One of Earth’s most important satellites for observing disasters, climate change and environmental destruction went dark in the days before Christmas — and it's not waking up.
The loss of the Copernicus Sentinel-1B satellite threatens to hamper a host of services, businesses and research — from guiding the response to floods, to tracking oil spills and the melting of polar ice.
On December 23, the European Space Agency’s (ESA) control room in Darmstadt, Germany, detected a defect with the satellite which led to the discovery of a “potential serious problem” with the satellite's power system.
On Thursday, ESA Director General Josef Aschbacher said the problem continued, despite attempts to fix it from the ground.
“I am aware of the pressure this puts on many stakeholders around the world who depend on the data for which the Sentinel-1 constellation is known," said Aschbacher. “Investigations on this are being pursued to identify and try to remedy its root cause.”
While imagery isn't flowing, the connection between ground control and the satellite is still operational, one official familiar with the situation said. The aim now is to try to get the satellite, first launched in 2016 a couple of years after its twin Sentinel-1A, up and running again.
Sentinel-1B was launched as part of Europe’s Copernicus Earth observation network of satellites which beam down high-quality imagery of the planet's surface. That’s a central part of the EU’s space program.
The Sentinel 1 satellites are used to track changes to the planet at both vast and local scale, in close to real time.
Researcher Kristof Van Tricht said on Twitter that if only one of the satellites were operational, large parts of the globe would lose coverage. While alternatives are available, they offer their data on a commercial basis, raising concerns for many businesses that currently rely on the EU program.
Emmanuel Pajot, secretary-general of the European Association of Remote Sensing Companies, said the loss of the satellite, if confirmed, would “be a significant blow for companies supplying time critical applications where data from both of the satellites is necessary to meet anticipated revisit times. This applies to sea-ice detection, oil spill detection and many security-linked applications.”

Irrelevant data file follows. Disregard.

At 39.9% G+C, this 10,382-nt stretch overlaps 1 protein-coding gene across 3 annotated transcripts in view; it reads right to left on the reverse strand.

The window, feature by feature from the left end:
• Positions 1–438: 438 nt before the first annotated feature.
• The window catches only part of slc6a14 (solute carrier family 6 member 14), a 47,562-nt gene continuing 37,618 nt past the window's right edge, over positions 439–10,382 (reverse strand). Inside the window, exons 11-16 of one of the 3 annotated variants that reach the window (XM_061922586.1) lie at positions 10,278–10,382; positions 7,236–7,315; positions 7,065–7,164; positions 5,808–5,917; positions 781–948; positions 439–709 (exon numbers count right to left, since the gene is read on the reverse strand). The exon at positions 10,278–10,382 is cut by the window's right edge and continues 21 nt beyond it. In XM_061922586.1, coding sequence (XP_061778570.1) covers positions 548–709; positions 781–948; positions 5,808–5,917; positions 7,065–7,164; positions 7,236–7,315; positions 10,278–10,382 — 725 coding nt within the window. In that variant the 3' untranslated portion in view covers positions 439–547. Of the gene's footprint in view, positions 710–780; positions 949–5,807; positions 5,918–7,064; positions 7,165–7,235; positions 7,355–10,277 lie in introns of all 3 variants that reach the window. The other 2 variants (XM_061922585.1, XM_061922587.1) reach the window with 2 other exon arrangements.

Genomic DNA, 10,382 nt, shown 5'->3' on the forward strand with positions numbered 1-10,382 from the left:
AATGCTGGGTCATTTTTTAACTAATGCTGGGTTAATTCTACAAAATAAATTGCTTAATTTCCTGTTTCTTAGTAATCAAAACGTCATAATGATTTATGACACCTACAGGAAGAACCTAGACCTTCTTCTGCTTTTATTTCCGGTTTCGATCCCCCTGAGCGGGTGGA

Ben Wallis, a researcher on glacier movement at Leeds University, said the twin satellites would typically send a picture of a location back at a frequency of up to every six days allowing him to monitor changes. With Sentinel-1B out of order that falls to one shot every 12 days.
“Some techniques become a lot more difficult over those longer baselines, and you could miss something,” said Wallis.
The radar technology the Sentinel satellites use to take images through cloud cover and in the dark (important for long polar winters) isn’t unique. National space agencies such as Japan’s JAXA and Germany’s DLR, along with private companies, also have such tech installed. The difference with the Sentinel is that all imagery is made publicly accessible for free.
“[The alternatives] have a lot less coverage than Sentinel-1 so they are not reliable for monitoring,” said Wallis. “Also that data isn’t freely available … Those other national missions, by default you have to apply for [access] and there is prioritization based on national interests.”
Wim Zwijnenburg, an environmental open-source analyst for the NGO Pax and reporting outlet Bellingcat, said the loss of the satellite would hamper researchers’ ability to monitor disasters like oil spills in warzones or major floods.
The Sentinel program is an “essential tool,” he said, because of its cloud-piercing radar capability. That means it can be used in combination with other resources to track “flooding events where cloud cover often hinders proper remote assessment, as we saw last year with Germany's flood, but also currently as we're looking at flooding in South Sudan. For humanitarian response, these data sets are essential for proper planning.”
There are plans in place to launch Sentinel-1C and 1D as part of an expansion of the Copernicus program aimed at replacing the older units. The EU set aside €5.8 billion in its current seven-year budget running to 2027 to maintain and expand the program.